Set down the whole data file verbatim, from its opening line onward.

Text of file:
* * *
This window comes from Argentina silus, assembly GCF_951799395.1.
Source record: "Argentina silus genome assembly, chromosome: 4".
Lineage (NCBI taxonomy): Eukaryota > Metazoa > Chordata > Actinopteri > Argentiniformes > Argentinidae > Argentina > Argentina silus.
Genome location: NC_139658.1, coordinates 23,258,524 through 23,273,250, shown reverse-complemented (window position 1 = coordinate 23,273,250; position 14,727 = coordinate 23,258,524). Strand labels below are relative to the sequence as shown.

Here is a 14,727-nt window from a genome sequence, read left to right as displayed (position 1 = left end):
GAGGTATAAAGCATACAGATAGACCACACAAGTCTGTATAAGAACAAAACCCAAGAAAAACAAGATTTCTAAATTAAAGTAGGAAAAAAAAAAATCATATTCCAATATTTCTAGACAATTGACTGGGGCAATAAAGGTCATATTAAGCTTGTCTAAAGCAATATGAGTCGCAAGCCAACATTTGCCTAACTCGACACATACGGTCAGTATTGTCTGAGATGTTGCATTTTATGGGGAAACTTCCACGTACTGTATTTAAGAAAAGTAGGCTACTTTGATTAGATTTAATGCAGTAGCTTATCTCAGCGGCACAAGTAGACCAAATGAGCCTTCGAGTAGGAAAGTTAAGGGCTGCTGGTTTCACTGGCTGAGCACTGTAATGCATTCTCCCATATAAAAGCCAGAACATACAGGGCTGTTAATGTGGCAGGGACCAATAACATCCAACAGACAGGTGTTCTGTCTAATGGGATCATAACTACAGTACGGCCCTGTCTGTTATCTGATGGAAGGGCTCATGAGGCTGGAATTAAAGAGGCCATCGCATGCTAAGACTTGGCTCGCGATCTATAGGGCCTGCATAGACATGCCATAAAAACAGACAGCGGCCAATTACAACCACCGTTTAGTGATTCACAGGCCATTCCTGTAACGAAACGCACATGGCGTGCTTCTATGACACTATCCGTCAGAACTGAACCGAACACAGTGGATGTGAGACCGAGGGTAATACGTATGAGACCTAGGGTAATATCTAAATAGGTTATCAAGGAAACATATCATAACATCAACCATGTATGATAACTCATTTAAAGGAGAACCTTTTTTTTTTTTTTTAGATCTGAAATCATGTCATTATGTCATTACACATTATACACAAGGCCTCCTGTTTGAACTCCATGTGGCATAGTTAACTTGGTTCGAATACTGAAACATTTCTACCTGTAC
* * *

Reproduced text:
This window comes from Argentina silus, assembly GCF_951799395.1.
Source record: "Argentina silus genome assembly, chromosome: 4".
Lineage (NCBI taxonomy): Eukaryota > Metazoa > Chordata > Actinopteri > Argentiniformes > Argentinidae > Argentina > Argentina silus.
Genome location: NC_139658.1, coordinates 23,258,524 through 23,273,250, shown reverse-complemented (window position 1 = coordinate 23,273,250; position 14,727 = coordinate 23,258,524). Strand labels below are relative to the sequence as shown.

Here is a 14,727-nt window from a genome sequence, read left to right as displayed (position 1 = left end):
GAGGTATAAAGCATACAGATAGACCACACAAGTCTGTATAAGAACAAAACCCAAGAAAAACAAGATTTCTAAATTAAAGTAGGAAAAAAAAAAATCATATTCCAATATTTCTAGACAATTGACTGGGGCAATAAAGGTCATATTAAGCTTGTCTAAAGCAATATGAGTCGCAAGCCAACATTTGCCTAACTCGACACATACGGTCAGTATTGTCTGAGATGTTGCATTTTATGGGGAAACTTCCACGTACTGTATTTAAGAAAAGTAGGCTACTTTGATTAGATTTAATGCAGTAGCTTATCTCAGCGGCACAAGTAGACCAAATGAGCCTTCGAGTAGGAAAGTTAAGGGCTGCTGGTTTCACTGGCTGAGCACTGTAATGCATTCTCCCATATAAAAGCCAGAACATACAGGGCTGTTAATGTGGCAGGGACCAATAACATCCAACAGACAGGTGTTCTGTCTAATGGGATCATAACTACAGTACGGCCCTGTCTGTTATCTGATGGAAGGGCTCATGAGGCTGGAATTAAAGAGGCCATCGCATGCTAAGACTTGGCTCGCGATCTATAGGGCCTGCATAGACATGCCATAAAAACAGACAGCGGCCAATTACAACCACCGTTTAGTGATTCACAGGCCATTCCTGTAACGAAACGCACATGGCGTGCTTCTATGACACTATCCGTCAGAACTGAACCGAACACAGTGGATGTGAGACCGAGGGTAATACGTATGAGACCTAGGGTAATATCTAAATAGGTTATCAAGGAAACATATCATAACATCAACCATGTATGATAACTCATTTAAAGGAGAACCTTTTTTTTTTTTTTTAGATCTGAAATCATGTCATTATGTCATTACACATTATACACAAGGCCTCCTGTTTGAACTCCATGTGGCATAGTTAACTTGGTTCGAATACTGAAACATTTCTACCTGTAC